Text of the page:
Benelux scrap falls further amid weak demand
Scrap prices in the Benelux continue to fall amid weak demand in export destinations.
Exporters’ dock prices, which were at around €330-335/tonne a week ago, were mostly at $320/t ($348) in Belgium and €330/t ($360) delivered in the Netherlands on Monday.
Demand in major export destinations, Turkey and India, remains weak as buyers expect lower prices. However, tight supply in the EU continues to be an issue for exporters who are struggling to source a sufficient tonnage of material at lower prices.
Some European exporters who short-sold are seen being forced to pay higher prices to fill the sold vessels.
Turkish mills are seen taking their scrap purchases slowly due to sluggish rebar sales in both export and domestic markets. Although there are some mills inquiring about scrap, it is unclear if they require material or are just gauging suppliers’ positions.
Three deep-sea bookings were heard towards the end of last week. While a Baltic supplier sold HMS 1&2 80:20 at $400/t cfr Turkey, the same grade was sold by a US supplier at $410/t cfr. The price spread between these two deals surprised market players, with most finding the US value not representative of a market where rebar prices are falling.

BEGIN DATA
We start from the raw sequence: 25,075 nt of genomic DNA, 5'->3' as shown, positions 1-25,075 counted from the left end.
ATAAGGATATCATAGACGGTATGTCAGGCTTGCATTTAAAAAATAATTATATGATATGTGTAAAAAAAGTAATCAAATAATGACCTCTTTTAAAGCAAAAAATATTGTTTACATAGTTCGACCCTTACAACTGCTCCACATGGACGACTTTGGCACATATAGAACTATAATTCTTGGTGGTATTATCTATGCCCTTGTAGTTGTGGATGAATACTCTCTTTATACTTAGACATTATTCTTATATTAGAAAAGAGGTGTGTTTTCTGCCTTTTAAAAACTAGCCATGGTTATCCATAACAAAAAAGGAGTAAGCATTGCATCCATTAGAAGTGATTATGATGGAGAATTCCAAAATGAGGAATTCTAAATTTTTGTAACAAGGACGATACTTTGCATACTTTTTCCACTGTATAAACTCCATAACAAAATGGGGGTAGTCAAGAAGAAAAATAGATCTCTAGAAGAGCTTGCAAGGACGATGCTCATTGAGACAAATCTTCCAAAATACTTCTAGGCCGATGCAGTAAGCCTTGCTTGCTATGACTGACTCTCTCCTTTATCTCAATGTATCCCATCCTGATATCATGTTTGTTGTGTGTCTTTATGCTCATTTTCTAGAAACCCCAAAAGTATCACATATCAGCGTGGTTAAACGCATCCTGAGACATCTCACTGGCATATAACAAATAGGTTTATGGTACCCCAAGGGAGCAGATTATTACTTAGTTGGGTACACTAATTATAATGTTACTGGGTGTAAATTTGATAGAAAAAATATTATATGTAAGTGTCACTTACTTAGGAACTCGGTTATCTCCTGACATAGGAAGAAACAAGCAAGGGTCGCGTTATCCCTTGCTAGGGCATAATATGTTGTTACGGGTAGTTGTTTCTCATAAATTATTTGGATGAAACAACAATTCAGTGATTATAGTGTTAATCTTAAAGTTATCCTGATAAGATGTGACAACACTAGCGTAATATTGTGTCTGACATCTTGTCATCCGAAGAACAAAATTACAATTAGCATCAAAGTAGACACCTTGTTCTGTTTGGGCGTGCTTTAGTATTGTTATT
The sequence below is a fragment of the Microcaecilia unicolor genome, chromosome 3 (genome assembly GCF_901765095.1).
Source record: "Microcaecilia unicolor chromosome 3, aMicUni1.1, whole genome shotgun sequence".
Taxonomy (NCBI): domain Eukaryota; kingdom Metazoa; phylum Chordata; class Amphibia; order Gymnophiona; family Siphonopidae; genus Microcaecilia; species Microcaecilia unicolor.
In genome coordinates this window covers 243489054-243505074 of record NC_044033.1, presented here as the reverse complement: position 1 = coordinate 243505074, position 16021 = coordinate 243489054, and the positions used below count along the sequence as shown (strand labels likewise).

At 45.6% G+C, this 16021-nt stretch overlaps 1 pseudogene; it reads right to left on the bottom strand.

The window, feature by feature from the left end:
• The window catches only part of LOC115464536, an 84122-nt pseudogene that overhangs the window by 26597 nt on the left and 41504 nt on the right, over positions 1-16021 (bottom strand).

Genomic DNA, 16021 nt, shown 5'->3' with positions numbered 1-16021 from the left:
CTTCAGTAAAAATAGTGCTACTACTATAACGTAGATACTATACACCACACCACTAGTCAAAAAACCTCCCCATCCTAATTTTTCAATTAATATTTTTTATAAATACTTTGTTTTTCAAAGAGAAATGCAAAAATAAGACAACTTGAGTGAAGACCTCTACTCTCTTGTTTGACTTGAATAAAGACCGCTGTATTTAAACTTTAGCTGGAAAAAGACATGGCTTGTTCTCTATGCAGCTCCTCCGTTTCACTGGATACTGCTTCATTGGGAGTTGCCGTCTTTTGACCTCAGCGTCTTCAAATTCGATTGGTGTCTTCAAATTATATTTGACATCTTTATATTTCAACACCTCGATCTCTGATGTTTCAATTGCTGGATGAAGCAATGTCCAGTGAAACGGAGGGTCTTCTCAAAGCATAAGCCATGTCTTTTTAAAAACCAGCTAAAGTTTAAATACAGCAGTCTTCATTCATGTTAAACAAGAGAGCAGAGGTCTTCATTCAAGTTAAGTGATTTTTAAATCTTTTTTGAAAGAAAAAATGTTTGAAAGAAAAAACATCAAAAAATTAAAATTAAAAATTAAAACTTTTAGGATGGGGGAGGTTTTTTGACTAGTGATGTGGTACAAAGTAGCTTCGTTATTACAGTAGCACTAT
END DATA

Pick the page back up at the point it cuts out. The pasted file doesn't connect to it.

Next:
While European and US suppliers are aiming to sell HMS 1&2 80:20 at above $405/t and $410/t cfr respectively, Turkish mills are seen continuing to push for lower prices, below $400/t cfr. US suppliers, however, managed to reach targeted prices last Friday.
A Turkish mill tells Kallanish: “Turkey’s steel production is currently limited to the domestic market’s required volume. However, despite production being halved, mills have for the past two months bought as much scrap as in usual times. I think mills would rather wait now instead of buying scrap at above $400/t cfr and bearing a loss.”
A European supplier is heard offering HMS 1&2 80:20 at around $410/t cfr Turkey from the Netherlands.
In India, mills started buying cargoes that have been redirected from Pakistan due to letter-of-credit issues in the country. A few cargoes were concluded at $445/t cfr Nhava Sheva for shredded last week, while offers were at around $445-450/t cfr on Monday. Buyers’ interest is weak, however, as they feel prices will continue to edge down.
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